President Trump has repeatedly proclaimed that when it comes to tariffs on Chinese goods, China pays the price.
But it’s U.S. consumers who actually pay, if export and import firms and manufacturers choose to pass along the cost. And trade groups and economic studies show that U.S. consumers already are seeing higher prices on a range of items — luggage and major appliances such as washing machines, for instance — that were subject to previous tit-for-tat tariffs in the U.S.’ escalating trade battle with China or retaliatory tariffs from other foreign countries.
The tariffs so far appear to have had a modest impact on overall inflation. The U.S. consumer price index for the 12 months that ended in April, excluding the volatile food and energy sectors, rose 2.1%, according to the Bureau of Labor Statistics. That was little changed from the prior four months, when the CPI showed trailing 12-month increases of 2.0% to 2.2%.
However, Goldman Sachs analysts said in a report that when they grouped together nine of the CPI product categories affected by the tariffs so far, including laundry and other appliances, furniture and auto parts, it showed those consumer prices increased “much more” than other core goods prices in the CPI.
When the additional tariff costs consumers paid in the latter part of last year are annualized, the cost per household is about $419, said David Weinstein, a professor of economics at Columbia University who coauthored a working paper released by London’s Centre for Economic Policy Research on the effect of the Trump administration’s 2018 trade policy on U.S. prices.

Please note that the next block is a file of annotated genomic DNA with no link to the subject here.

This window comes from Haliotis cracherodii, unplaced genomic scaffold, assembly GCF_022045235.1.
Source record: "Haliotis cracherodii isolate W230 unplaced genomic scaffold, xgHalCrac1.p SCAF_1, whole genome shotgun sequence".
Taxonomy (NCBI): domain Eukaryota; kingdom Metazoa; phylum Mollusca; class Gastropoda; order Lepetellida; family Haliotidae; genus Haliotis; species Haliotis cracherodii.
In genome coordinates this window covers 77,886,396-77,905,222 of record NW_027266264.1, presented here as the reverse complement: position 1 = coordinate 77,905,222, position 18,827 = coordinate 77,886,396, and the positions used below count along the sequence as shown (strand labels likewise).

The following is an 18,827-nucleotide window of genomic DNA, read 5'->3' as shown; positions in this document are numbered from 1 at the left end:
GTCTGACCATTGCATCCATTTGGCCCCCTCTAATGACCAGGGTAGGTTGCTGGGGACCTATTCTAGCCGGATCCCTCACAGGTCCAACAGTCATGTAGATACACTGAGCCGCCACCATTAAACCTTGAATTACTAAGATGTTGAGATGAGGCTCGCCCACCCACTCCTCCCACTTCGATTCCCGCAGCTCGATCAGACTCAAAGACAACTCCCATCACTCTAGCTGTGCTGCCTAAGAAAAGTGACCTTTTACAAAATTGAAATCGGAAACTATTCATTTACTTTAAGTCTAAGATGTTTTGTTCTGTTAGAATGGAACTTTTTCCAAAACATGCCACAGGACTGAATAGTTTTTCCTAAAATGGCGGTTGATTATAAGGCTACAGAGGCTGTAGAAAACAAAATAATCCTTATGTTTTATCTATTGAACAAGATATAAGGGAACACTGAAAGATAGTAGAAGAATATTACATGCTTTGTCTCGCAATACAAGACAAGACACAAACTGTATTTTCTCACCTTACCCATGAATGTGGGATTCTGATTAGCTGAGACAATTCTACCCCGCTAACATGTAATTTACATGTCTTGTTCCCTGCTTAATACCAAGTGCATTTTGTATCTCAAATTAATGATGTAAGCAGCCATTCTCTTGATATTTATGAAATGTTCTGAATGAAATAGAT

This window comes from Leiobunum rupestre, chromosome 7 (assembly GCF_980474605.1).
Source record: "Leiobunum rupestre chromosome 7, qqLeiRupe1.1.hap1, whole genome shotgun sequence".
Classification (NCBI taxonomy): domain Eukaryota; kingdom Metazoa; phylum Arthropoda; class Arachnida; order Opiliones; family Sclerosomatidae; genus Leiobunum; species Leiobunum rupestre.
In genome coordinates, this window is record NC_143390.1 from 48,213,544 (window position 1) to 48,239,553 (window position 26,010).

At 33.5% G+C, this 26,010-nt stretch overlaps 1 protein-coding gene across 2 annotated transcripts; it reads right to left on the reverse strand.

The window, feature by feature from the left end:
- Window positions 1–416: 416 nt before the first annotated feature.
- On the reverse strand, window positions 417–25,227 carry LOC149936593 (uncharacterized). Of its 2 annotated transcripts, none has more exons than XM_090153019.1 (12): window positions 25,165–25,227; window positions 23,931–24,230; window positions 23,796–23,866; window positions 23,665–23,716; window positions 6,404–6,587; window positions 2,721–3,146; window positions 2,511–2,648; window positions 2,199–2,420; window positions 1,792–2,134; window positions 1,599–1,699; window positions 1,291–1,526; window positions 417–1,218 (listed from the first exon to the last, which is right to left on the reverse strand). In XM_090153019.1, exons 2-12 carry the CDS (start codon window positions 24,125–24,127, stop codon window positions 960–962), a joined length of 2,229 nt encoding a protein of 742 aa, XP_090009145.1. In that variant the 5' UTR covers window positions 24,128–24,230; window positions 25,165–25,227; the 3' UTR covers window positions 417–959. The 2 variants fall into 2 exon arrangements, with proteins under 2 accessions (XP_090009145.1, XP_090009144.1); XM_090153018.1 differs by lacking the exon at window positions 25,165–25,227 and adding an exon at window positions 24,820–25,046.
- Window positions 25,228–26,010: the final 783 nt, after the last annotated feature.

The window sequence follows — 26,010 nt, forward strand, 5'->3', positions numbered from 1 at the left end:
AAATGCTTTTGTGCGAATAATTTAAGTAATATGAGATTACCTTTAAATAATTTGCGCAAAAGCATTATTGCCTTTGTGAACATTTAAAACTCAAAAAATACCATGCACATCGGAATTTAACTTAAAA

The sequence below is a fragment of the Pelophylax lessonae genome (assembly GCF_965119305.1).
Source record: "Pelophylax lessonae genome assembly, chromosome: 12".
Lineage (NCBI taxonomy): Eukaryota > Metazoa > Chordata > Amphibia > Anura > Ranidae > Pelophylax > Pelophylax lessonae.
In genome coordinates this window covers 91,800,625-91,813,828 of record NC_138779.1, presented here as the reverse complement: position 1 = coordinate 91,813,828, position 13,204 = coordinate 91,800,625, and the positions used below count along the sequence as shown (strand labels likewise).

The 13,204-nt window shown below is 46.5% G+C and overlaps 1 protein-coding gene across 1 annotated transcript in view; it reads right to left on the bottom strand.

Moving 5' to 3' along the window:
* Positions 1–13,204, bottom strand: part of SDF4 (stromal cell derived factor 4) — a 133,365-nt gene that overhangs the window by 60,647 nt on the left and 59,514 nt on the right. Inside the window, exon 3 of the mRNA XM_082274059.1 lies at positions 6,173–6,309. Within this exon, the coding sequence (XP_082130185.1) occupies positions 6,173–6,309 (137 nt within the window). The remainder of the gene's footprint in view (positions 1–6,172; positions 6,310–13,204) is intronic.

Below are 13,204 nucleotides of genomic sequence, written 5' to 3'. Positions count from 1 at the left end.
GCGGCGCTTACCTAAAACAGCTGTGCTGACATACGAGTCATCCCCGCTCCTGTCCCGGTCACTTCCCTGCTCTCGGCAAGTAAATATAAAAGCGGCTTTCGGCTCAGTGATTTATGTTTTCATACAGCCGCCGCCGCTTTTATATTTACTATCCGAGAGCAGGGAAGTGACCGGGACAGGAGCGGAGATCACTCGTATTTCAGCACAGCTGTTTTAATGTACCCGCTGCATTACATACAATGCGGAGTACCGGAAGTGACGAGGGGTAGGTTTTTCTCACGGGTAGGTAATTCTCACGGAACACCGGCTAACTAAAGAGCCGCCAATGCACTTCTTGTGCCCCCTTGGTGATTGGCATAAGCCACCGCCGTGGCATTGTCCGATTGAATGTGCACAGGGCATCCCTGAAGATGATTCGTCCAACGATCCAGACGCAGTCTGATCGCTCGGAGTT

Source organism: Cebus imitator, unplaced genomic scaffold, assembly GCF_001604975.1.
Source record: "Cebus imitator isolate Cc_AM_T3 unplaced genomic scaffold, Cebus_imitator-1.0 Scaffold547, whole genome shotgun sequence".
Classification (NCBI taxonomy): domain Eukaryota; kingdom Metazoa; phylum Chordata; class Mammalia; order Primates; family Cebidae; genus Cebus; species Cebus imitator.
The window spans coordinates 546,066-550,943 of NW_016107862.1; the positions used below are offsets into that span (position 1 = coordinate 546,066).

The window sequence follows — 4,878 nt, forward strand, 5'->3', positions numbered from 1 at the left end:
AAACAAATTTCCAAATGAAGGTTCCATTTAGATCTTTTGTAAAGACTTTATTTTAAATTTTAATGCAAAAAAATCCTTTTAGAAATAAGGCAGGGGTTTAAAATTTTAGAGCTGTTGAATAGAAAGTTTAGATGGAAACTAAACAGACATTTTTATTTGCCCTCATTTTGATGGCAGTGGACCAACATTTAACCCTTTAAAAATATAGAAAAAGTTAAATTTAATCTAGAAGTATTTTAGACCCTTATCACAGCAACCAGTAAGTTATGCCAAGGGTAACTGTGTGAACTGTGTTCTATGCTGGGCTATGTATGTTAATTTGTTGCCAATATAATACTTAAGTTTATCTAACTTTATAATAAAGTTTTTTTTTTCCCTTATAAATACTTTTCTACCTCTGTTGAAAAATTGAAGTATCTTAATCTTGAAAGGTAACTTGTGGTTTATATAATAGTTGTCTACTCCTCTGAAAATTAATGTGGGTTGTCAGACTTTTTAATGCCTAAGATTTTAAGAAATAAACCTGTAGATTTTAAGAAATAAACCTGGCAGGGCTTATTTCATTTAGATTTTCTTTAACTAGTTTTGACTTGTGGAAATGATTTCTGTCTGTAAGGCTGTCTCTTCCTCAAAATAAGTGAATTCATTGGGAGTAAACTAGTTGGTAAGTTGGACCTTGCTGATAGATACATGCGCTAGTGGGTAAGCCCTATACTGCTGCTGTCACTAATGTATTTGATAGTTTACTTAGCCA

If the additional tariffs announced by the Trump administration last week are implemented and stay in place for a year, that annualized consumer cost is likely to double, Weinstein said.
“When tariffs get really high, exporters stop supplying product and the tariff stops producing any revenue,” he said.
Here are some of the items for which prices have already risen or are expected to increase.
The tariffs to date also have hit the home-building industry, and already have added $1 billion to the costs of U.S. housing construction, according to the National Assn. of Home Builders. That could jump to $2.5 billion with the latest hike in tariffs by the Trump administration, the trade group said.
Materials affected by the U.S. tariffs on Chinese imports so far include granite, cement, vinyl floor coverings, waferboard, ceramic tiles and stainless steel, the builders group said.
It’s not clear how much of those added costs builders actually passed along to new-home buyers in various markets. Those prices are heavily influenced by the supply and demand for housing in a given location, along with mortgage interest rates.
Robert Dietz, the group’s chief economist, predicted in an email that the rising materials costs “will be borne by home buyers, renters and remodeling homeowners” in the form of higher prices.
About 82% of the luggage sold in the U.S. is imported from China, and luggage was among the items that came under the initial 10% tariff last September, according to the Travel Goods Assn., a trade group whose members include luggage companies.